Authorities in Russia have registered one of the first transgender marriages in a country that positions itself as a bastion of traditional family values.
Erika Askarova and Viktor Manuilin’s otherwise ordinary wedding made national headlines after the two posted photographs from the registry office in the city of Kazan on Dec. 12. Askarova, 30, and Manuilin, 20, told news outlets that they decided to make their relationship official months after they both changed their gender.
“We’re absolutely normal people,” Askarova told the Moskovsky Komsomolets tabloid.
“We want to convey many things to the public, primarily that we’re worthy people,” she told the Mash Telegram channel in a video interview.
When asked about potential threats to their safety, Askarova told the Idel.Realii news website she believes that the “fake” threats are the work of “invisible armchair generals of the internet.”
“People are killed, robbed and raped every day. They don’t have to be transgender, gay or lesbian,” Idel.Realii, a Tatar desk of the U.S.-funded Radio Free Europe/Radio Liberty news website, quoted her as saying.
Referring to Russia’s 2013 ban on homosexual propaganda toward minors, Askerova told Idel.Realii: “We’re heterosexual. Propaganda doesn’t apply to us.”
Research by the European University at St. Petersburg’s Center for Independent Social Research found an increase in crimes against members of the LGBT community after Russia passed the so-called “gay propaganda” law.
Almost 27,000 people have watched the wedding ceremony posted on Askarova’s YouTube page as of Monday afternoon. Online users were divided over the marriage, with comments under the video, social media posts and news stories ranging from expressions of support to homophobic insults.
Kazan’s civil registry office reportedly said that it registered the marriage because the couple submitted authentic documents identifying them as male and female. A photograph in Askerova’s passport she posted on Instagram identifies her as a female.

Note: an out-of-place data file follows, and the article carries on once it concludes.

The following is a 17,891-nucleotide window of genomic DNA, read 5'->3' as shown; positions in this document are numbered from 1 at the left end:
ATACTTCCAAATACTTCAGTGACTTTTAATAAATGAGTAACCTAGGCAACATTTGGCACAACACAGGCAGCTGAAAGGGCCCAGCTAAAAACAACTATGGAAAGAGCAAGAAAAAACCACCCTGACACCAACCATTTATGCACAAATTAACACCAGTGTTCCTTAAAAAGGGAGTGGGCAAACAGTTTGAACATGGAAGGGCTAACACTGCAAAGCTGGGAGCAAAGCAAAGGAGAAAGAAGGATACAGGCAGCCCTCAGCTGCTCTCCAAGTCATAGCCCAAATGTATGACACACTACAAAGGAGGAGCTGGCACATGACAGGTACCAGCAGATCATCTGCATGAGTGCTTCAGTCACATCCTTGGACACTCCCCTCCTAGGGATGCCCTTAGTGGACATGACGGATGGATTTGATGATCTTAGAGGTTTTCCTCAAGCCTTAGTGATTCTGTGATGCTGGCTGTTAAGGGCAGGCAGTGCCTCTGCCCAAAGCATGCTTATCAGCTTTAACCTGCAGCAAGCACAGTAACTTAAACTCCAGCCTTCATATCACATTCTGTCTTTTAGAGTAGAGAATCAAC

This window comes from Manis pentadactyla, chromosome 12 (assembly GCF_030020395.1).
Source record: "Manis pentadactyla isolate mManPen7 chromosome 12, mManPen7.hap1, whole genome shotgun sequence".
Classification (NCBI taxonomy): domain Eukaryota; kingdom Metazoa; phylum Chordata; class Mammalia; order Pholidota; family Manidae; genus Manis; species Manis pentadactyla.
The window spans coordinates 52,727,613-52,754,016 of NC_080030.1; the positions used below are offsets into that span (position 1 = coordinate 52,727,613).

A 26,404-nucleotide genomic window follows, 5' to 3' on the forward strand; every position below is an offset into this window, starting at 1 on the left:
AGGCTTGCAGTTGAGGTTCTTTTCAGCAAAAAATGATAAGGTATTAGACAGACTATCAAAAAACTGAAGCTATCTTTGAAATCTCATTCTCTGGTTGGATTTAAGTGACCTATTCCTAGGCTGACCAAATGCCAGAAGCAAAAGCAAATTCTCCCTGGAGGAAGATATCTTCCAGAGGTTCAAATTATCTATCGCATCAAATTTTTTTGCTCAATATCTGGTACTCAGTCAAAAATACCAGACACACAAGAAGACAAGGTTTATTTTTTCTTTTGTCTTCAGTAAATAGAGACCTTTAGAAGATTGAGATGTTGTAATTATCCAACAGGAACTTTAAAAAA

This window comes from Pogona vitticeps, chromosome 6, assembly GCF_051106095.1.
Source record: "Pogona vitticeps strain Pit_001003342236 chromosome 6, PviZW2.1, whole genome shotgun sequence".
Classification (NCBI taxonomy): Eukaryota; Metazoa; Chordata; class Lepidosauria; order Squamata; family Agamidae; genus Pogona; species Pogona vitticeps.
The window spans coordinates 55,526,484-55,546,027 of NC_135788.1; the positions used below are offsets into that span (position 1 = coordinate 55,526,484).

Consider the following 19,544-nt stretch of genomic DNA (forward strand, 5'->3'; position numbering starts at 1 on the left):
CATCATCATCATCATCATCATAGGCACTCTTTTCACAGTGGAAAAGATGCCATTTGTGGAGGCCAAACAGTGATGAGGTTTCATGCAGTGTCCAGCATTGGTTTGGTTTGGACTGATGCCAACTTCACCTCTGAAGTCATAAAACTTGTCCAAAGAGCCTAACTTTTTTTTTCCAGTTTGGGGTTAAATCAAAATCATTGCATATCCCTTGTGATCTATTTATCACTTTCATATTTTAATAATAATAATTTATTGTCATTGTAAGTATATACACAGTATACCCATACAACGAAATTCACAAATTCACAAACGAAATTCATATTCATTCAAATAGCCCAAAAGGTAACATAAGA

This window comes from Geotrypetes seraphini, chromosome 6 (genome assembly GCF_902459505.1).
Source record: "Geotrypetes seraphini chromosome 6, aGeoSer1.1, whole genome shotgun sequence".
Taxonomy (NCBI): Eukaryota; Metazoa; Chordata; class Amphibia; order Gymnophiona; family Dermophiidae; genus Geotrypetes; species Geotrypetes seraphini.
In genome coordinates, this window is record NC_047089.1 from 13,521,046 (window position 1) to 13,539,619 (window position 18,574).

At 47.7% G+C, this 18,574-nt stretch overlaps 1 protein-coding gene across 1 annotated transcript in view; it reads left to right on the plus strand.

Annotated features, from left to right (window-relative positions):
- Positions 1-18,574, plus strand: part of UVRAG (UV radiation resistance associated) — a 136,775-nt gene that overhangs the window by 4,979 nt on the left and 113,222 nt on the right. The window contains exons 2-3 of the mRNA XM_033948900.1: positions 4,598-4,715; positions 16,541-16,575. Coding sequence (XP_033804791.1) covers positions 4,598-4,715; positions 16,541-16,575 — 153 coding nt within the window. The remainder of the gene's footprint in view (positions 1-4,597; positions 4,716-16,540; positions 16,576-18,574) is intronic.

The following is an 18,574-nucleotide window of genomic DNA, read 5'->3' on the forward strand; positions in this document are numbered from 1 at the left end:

Askarova and Manuilin appear to be the second transgender couple to have tied the knot in Russia this year.
In September, authorities registered a marriage between a transgender man and his cisgender fianceé in a Moscow pre-trial detention center. In 2014, a transgender woman circumvented Russia’s ban on LGBT marriage to wed another woman because her passport still identified her as male.
Russia classifies transgender people as mentally ill and requires a psychiatric diagnosis of “transsexualism” to undergo prescribed and controlled hormone treatment. Russia is due to change that classification in 2020 to a sexual health issue in line with the World Health Organization’s global manual of diagnoses.
In the absence of official statistics, experts say around 15,000 transgender people live in Russia, or 0.1% of the country’s population.
In a sign of changing attitudes, a transgender woman was rehired and compensated for lost income this year in Russia's first known court case to acknowledge workplace discrimination against a transgender person. An independent poll this spring said that Russian support for the LGBT community was at a 14-year high.